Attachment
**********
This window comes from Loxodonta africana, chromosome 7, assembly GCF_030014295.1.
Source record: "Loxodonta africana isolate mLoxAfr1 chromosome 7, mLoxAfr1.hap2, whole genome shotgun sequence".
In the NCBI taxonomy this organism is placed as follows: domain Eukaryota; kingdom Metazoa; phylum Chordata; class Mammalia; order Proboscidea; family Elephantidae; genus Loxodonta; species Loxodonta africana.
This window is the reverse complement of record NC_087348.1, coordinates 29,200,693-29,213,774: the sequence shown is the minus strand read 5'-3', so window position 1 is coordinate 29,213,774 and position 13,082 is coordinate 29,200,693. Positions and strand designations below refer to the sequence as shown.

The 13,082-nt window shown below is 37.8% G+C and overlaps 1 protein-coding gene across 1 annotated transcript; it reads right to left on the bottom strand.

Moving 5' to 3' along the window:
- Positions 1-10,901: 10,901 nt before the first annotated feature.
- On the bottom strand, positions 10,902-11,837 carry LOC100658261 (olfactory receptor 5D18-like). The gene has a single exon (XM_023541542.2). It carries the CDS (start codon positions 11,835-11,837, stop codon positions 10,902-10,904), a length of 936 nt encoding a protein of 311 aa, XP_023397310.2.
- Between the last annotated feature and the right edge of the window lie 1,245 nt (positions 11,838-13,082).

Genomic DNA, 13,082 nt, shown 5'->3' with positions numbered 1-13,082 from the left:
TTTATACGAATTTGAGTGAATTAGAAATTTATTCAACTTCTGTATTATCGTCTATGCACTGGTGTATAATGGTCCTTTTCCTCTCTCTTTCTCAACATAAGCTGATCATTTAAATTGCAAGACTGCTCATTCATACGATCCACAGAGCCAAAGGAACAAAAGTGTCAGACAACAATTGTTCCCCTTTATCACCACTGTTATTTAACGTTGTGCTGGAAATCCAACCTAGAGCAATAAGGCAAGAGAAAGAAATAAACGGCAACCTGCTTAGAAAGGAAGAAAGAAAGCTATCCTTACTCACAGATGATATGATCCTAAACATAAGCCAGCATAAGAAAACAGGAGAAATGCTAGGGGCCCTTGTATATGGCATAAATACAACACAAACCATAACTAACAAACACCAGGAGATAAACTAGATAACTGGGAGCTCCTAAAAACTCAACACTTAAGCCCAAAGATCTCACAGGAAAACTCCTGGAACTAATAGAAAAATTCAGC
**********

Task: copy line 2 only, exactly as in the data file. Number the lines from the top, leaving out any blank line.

Source record: "Loxodonta africana isolate mLoxAfr1 chromosome 7, mLoxAfr1.hap2, whole genome shotgun sequence".